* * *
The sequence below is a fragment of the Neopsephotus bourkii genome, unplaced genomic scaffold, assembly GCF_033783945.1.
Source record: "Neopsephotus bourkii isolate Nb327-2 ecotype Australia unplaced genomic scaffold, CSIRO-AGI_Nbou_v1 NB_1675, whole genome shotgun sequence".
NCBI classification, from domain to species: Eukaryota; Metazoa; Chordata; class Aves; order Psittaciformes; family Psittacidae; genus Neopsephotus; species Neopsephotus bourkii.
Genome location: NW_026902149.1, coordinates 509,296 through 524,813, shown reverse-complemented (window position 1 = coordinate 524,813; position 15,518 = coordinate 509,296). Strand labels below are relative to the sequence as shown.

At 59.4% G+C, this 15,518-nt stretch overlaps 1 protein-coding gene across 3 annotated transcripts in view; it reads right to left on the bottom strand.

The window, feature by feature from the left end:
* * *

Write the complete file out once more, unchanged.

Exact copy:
The sequence below is a fragment of the Neopsephotus bourkii genome, unplaced genomic scaffold, assembly GCF_033783945.1.
Source record: "Neopsephotus bourkii isolate Nb327-2 ecotype Australia unplaced genomic scaffold, CSIRO-AGI_Nbou_v1 NB_1675, whole genome shotgun sequence".
NCBI classification, from domain to species: Eukaryota; Metazoa; Chordata; class Aves; order Psittaciformes; family Psittacidae; genus Neopsephotus; species Neopsephotus bourkii.
Genome location: NW_026902149.1, coordinates 509,296 through 524,813, shown reverse-complemented (window position 1 = coordinate 524,813; position 15,518 = coordinate 509,296). Strand labels below are relative to the sequence as shown.

At 59.4% G+C, this 15,518-nt stretch overlaps 1 protein-coding gene across 3 annotated transcripts in view; it reads right to left on the bottom strand.

The window, feature by feature from the left end: